One of the balancing acts that Bryan Fuller and the Hannibal writers have to perform is dropping hints and tidbits for Lecter fans while making sure that the chronology of the show makes sense. There are certain things that people who loved The Silence Of The Lambs are going to want from a show about Hannibal Lecter. Episode Six, ‘Entrée’, serves many of those up courtesy of its special guest star and the facility in which much of the episode takes place.
After two years as a model prisoner at the Baltimore State Hospital for the Criminally Insane, Dr Abel Gideon (Eddie Izzard) brutally murders a nurse and stages the corpse in the manner of the Chesapeake Ripper, who Jack Crawford never caught. Gideon is now claiming responsibility and the fame for those killings. When Crawford and Will Graham notice discrepancies, they decide to leak the story to Freddie Lounds in the hope that the real Chesapeake Ripper will resurface. Instead of a fresh murder, however, Jack gets a haunting call from the trainee agent who disappeared while chasing up a lead two years previously and whose body was never found.
While much of the series has been generously sprinkled with nods to Red Dragon, ‘Entrée’ is packed with references to The Silence Of The Lambs. It’s the first time the show has taken us to the Baltimore State Hospital for the Criminally Insane, where Hannibal will eventually take up residence, and we meet Dr Frederick Chilton (Raul Esperza). Hannibal serves lambs’ tongues at his dinner with Chilton and Alana Bloom. Miriam Lass (Anna Chlumsky), the trainee who Jack pulls out of class to help him hunt down leads for the Chesapeake Ripper, is presented to us as an almost proto-Clarice Starling, not just in looks, but in her way of speaking to her superior. The scene in which the two first meet feels almost like a recreation of Crawford’s first discussion of Buffalo Bill with Starling, although the black-and-white visuals did feel like one stylistic step too far.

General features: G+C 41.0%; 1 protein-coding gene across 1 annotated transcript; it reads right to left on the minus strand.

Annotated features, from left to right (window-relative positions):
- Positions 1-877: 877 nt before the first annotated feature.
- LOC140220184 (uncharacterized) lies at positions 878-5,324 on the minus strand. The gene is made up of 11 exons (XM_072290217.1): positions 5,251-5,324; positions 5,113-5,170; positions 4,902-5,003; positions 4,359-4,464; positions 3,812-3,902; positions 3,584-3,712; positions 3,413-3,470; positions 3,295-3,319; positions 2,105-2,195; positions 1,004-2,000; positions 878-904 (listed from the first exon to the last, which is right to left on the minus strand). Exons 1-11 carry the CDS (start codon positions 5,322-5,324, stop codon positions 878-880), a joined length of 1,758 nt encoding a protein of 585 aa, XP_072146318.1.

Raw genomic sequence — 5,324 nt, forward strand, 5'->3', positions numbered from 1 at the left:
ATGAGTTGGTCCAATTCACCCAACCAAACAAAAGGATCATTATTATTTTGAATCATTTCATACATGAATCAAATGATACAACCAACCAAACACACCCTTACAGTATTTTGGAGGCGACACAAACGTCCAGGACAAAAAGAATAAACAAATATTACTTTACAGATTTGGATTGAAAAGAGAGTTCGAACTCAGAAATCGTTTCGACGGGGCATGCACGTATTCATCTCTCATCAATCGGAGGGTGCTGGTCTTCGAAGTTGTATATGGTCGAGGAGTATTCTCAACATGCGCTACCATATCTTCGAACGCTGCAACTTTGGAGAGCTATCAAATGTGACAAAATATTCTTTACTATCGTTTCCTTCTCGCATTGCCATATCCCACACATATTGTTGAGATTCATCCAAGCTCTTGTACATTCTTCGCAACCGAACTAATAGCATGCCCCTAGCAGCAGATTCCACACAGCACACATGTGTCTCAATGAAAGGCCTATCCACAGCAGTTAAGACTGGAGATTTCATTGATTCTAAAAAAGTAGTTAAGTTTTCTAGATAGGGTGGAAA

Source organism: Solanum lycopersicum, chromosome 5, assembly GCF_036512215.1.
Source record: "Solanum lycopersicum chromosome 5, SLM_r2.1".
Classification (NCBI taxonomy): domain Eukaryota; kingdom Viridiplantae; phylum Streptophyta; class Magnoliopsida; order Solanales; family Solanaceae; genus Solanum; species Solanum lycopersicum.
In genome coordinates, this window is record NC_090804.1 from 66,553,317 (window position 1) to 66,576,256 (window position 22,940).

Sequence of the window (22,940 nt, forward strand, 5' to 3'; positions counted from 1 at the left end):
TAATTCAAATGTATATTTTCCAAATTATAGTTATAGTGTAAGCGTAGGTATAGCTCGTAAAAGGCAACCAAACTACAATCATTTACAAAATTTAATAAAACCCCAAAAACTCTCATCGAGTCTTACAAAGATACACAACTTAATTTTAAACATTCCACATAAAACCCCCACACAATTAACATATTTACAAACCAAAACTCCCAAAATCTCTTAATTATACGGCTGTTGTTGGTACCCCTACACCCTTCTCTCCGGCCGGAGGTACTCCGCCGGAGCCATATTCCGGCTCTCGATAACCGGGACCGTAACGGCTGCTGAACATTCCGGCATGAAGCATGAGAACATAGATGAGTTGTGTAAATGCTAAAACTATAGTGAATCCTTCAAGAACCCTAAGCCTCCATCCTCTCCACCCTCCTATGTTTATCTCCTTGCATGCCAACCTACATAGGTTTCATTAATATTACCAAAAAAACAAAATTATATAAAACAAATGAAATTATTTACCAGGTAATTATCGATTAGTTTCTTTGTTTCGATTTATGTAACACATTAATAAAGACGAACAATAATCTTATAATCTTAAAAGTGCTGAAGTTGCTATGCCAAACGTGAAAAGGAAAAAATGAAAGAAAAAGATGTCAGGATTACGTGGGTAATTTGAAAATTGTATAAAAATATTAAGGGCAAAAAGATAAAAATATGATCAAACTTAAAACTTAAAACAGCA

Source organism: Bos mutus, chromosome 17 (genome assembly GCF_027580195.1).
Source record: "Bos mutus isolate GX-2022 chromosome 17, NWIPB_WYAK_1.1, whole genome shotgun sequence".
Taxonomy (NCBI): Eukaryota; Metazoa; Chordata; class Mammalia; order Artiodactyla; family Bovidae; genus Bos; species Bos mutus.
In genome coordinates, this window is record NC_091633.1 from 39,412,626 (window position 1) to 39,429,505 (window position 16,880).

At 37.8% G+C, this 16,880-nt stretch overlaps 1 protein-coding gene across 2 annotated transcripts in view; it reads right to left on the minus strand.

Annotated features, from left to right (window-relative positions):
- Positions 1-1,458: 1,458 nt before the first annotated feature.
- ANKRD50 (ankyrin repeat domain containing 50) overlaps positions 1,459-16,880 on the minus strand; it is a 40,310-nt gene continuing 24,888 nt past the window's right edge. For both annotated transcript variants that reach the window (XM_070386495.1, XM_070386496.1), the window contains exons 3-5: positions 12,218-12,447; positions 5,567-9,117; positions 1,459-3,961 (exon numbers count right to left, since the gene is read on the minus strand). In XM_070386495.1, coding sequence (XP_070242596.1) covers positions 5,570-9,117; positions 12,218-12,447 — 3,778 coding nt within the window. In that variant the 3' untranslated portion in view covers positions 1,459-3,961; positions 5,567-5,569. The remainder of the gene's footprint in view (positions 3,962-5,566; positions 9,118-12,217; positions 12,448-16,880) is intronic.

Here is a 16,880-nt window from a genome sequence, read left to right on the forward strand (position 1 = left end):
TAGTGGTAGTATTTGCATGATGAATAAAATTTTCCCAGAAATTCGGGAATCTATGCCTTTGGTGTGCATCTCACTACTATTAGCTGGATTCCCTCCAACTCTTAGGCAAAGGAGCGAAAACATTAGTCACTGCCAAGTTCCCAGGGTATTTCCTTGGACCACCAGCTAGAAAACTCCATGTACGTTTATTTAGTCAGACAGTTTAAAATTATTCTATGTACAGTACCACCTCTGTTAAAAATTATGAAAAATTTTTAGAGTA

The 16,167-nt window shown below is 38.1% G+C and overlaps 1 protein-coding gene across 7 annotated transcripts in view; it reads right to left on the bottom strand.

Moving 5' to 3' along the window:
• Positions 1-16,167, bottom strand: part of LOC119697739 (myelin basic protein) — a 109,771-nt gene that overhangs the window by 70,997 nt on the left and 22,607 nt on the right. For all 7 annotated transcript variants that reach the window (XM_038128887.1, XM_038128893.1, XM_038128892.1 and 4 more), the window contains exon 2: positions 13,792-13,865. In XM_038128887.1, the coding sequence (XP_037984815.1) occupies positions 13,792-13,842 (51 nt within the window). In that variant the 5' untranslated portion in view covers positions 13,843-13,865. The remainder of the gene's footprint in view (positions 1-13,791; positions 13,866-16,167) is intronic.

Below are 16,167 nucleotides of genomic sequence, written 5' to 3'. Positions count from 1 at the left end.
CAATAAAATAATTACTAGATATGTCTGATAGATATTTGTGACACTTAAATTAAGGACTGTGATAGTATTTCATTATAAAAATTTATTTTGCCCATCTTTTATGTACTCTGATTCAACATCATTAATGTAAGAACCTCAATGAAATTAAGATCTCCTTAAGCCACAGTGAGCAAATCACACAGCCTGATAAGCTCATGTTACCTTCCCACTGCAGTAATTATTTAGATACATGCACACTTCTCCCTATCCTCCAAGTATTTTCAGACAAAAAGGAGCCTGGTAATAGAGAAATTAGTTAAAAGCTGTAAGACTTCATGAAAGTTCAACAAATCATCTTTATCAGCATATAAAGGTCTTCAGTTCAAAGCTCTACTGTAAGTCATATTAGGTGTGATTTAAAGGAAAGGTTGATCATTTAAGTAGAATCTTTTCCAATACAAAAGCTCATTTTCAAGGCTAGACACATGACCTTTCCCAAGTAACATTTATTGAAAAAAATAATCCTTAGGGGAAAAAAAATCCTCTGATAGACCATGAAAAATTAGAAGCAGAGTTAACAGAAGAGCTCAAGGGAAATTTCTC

Then there’s this week’s special guest star: Eddie Izzard as the homicidal Dr Abel Gideon. While Izzard might seem like an odd casting choice (beyond the fact that Fuller loves bringing back people he’s worked with), the actor gives a calm and measured performance that’s surprisingly effective. Given that he’s occupying the position Hannibal will later claim, Izzard’s restraint is most welcome. The fact that the crimes Gideon is taking credit for are Hannibal’s gives the direct dialogue lifts from Lambs (“So rare to find one in captivity,” etc) a lovely added twist.
If there’s a lot that feels familiar in ‘Entrée’, there are several surprises that pack some serious emotional impact. It’s a relatively quiet episode for Will, but his re-creation of the nurse’s murder is one of the most shocking instances of those sequences. His interaction with Freddie Lounds (Lara Jean Chorostecki) is still wonderful, as the smiling tabloid hack responds to his muttered insults with double the sharpness. It’s also worth noting that the previously unshakeable Crawford is shaken by the feeling of responsibility towards Miriam Lass. Like last week’s episode ‘Coquilles,’ there’s a surprising amount of time spent exploring the character. Fishburne continues to put in sterling work as he vents his frustration at not being able to help Bella, before the phone call from the rookie he recruited pushes him even further.
Chlumsky (In the Loop, Veep) gives Lass a Starling-like steely jaw, but while Clarice’s intuition saved her in Jame Gumb’s house, nothing can help Lass in Hannibal’s study. Her desperate call to Crawford (“I was so wrong. I don’t want to die like this”) doesn’t lose its impact on repeat listens.
What’s even more stomach-turning, though, is the moment when we cut away from the attack on Lass to Hannibal sitting by the fire with Crawford. Lecter tells Crawford that he musn’t give up on Bella, but the glint in Mads Mikkelsen’s eye is another reminder of what lies behind the good doctor’s mask. To make the moment even more chilling, we still don’t know what he did with Lass. The arm may have been found, but where is the rest of her?
Using elements from the Lecter canon that we’re already familiar with, ‘Entrée’ starts to move larger pieces of the series into play. If it feels a little incomplete, it’s because it’s the first episode which hasn’t offered the viewers a moment of closure. No one’s been caught, no one’s been stopped. Instead, Hannibal has been forced into action.